Ken Lay's legacy

Former Enron chairman Kenneth Lay walks to the Bob Casey U.S. Courthouse for his fraud and conspiracy trial April 24, 2006 in Houston.

KAI RYSSDAL: You heard the news this morning, I'll bet. Former Enron Chairman Ken Lay died at his home in Aspen, Colo., overnight. Lay was 64 years old. And in the obituaries that will be in tomorrow's papers, right up near the top, will be a sentence that goes something like this: "Lay was convicted earlier this year of fraud and conspiracy related to the giant energy company's collapse and bankruptcy."

But some who knew Ken Lay long before Enron say they weren't at all surprised at what happened to that company. I talked to longtime energy industry journalist Barbara Shook today at her office in Houston.

BARBARA SHOOK: Glad to be on the show today. Sorry that it's not a more pleasant topic.

RYSSDAL: You knew Ken Lay back before he became Ken Lay the symbol of all gone bad in corporate America, didn't you?

SHOOK: Right. I'd known Ken since about 1981-1982, when he became president of Transco Energy Co., which is another natural gas pipeline company based in Houston.

RYSSDAL: His public persona and his private dealings . . . I'd be interested in your perception of how you think he took risks with companies and with corporate money that perhaps, maybe, you and people who knew him for a long time, might have had an inkling about.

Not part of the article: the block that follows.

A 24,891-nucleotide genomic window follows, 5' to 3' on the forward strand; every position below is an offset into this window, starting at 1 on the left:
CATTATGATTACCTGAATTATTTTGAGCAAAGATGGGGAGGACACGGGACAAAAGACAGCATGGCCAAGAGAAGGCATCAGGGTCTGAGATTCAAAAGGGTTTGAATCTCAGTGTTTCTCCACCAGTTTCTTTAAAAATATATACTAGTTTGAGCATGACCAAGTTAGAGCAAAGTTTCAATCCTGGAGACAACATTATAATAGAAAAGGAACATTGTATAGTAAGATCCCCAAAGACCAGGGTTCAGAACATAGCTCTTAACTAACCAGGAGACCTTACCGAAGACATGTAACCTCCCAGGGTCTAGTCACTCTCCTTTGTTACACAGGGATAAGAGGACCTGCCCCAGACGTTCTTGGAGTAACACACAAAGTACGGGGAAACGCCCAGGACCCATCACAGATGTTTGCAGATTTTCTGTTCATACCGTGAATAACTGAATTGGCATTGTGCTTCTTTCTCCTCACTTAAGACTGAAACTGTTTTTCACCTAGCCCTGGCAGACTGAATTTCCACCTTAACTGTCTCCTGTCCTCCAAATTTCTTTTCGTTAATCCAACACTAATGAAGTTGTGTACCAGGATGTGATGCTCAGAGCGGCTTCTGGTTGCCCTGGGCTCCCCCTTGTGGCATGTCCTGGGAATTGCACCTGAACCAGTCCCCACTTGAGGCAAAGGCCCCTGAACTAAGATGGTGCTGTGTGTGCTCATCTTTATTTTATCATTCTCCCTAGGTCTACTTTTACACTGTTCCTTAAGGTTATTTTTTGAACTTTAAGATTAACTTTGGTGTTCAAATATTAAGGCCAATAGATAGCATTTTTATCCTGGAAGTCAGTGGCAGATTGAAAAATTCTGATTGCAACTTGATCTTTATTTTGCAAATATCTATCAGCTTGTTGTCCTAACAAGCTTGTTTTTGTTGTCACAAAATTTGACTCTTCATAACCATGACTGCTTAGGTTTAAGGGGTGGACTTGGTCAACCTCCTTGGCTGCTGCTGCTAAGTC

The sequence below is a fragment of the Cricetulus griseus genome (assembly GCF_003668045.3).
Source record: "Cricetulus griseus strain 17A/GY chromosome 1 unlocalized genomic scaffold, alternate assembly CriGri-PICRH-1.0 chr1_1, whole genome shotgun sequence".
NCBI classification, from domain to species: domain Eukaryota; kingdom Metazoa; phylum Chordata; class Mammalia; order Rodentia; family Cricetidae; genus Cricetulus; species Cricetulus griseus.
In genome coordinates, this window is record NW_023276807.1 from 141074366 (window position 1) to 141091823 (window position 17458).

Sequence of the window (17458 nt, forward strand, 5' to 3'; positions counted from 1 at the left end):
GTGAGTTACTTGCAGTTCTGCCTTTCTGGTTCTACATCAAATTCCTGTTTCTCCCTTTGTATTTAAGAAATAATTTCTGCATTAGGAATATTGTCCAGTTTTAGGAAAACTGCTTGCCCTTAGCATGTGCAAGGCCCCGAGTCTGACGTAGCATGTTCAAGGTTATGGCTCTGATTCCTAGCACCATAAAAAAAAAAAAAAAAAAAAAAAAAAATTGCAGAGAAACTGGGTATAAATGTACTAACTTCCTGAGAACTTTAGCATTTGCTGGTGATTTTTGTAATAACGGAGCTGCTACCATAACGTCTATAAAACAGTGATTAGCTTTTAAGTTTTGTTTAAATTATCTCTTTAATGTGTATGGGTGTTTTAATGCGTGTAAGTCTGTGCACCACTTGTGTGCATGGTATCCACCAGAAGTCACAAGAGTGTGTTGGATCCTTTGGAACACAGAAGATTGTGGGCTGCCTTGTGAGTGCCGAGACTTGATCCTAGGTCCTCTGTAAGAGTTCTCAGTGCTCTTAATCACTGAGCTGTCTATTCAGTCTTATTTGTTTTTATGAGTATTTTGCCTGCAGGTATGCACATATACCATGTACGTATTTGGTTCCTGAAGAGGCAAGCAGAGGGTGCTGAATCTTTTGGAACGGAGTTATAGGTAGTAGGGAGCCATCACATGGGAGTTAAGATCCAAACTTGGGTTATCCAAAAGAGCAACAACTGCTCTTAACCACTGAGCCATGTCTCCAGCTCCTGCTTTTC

SHOOK: Oh, I had an inkling about Ken Lay's ethics starting in 1984 when he came to Houston Natural Gas as the chairman and chief executive. Within three to six weeks, the people with integrity started leaving, either on their own or because they were forced out. And one of them told me he was just too old to learn how to do business another way. I had no doubt as to what he was trying to tell me, which was that Ken Lay would do business in ways that were not the common practice.

And I want to clarify something else. Ken Lay did not create Enron. A man named Sam Segner created Enron. Ken just managed, through his more skillful corporate infighting skills, to force Sam Segner out.

RYSSDAL: But Ken Lay rode very high on Enron's credibility, as it were, for 16, 17 years.

SHOOK: Oh, yes he did. And I never trusted him the whole time. I just didn't understand why others couldn't see through. It was so obvious. The company had huge turnover. It went through a number of financial problems. But, you look back and the signs were there.

RYSSDAL: You know, Enron has this reputation that will live for a long, long time in corporate history. Is it separable at all from the legacy of Ken Lay? Or maybe the question should be the other way around?

SHOOK: No. They are one and the same. Ken Lay was Enron. Ken Lay knew what was going on. Ken Lay had time to send personal notes of clarification to journalists who were affiliated with arcane trade publications on obscure points of some contract proposal. He knew what was going on.


RYSSDAL: Barbara Shook is the Houston bureau chief for the Energy Intelligence Group. Barbara, thanks a lot for your time.

SHOOK: Glad to help.


About the author

Kai Ryssdal is the host and senior editor of Marketplace, public radio’s program on business and the economy.

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